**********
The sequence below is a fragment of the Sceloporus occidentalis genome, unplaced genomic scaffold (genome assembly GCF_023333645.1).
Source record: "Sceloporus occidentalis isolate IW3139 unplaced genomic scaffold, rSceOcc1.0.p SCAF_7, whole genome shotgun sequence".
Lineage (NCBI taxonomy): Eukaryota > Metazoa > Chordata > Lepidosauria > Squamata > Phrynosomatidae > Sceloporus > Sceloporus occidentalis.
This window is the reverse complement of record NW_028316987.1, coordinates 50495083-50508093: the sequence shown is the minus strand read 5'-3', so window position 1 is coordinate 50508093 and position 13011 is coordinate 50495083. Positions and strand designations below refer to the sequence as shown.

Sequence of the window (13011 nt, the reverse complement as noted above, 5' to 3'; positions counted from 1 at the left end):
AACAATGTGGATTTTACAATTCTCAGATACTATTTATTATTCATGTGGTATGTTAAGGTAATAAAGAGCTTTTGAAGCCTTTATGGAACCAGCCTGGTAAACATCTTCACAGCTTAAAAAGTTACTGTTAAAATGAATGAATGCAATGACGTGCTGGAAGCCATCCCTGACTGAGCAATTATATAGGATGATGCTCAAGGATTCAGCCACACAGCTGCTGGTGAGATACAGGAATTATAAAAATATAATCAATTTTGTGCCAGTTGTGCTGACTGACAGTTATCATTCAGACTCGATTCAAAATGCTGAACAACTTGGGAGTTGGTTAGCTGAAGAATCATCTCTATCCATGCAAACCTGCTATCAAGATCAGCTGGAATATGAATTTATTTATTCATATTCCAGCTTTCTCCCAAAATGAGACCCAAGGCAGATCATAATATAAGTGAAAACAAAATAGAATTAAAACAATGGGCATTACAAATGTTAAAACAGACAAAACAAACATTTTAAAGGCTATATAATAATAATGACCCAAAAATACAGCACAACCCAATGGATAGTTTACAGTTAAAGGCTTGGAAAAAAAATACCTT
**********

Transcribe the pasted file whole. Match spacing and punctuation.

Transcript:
The sequence below is a fragment of the Sceloporus occidentalis genome, unplaced genomic scaffold (genome assembly GCF_023333645.1).
Source record: "Sceloporus occidentalis isolate IW3139 unplaced genomic scaffold, rSceOcc1.0.p SCAF_7, whole genome shotgun sequence".
Lineage (NCBI taxonomy): Eukaryota > Metazoa > Chordata > Lepidosauria > Squamata > Phrynosomatidae > Sceloporus > Sceloporus occidentalis.
This window is the reverse complement of record NW_028316987.1, coordinates 50495083-50508093: the sequence shown is the minus strand read 5'-3', so window position 1 is coordinate 50508093 and position 13011 is coordinate 50495083. Positions and strand designations below refer to the sequence as shown.

Sequence of the window (13011 nt, the reverse complement as noted above, 5' to 3'; positions counted from 1 at the left end):
AACAATGTGGATTTTACAATTCTCAGATACTATTTATTATTCATGTGGTATGTTAAGGTAATAAAGAGCTTTTGAAGCCTTTATGGAACCAGCCTGGTAAACATCTTCACAGCTTAAAAAGTTACTGTTAAAATGAATGAATGCAATGACGTGCTGGAAGCCATCCCTGACTGAGCAATTATATAGGATGATGCTCAAGGATTCAGCCACACAGCTGCTGGTGAGATACAGGAATTATAAAAATATAATCAATTTTGTGCCAGTTGTGCTGACTGACAGTTATCATTCAGACTCGATTCAAAATGCTGAACAACTTGGGAGTTGGTTAGCTGAAGAATCATCTCTATCCATGCAAACCTGCTATCAAGATCAGCTGGAATATGAATTTATTTATTCATATTCCAGCTTTCTCCCAAAATGAGACCCAAGGCAGATCATAATATAAGTGAAAACAAAATAGAATTAAAACAATGGGCATTACAAATGTTAAAACAGACAAAACAAACATTTTAAAGGCTATATAATAATAATGACCCAAAAATACAGCACAACCCAATGGATAGTTTACAGTTAAAGGCTTGGAAAAAAAATACCTT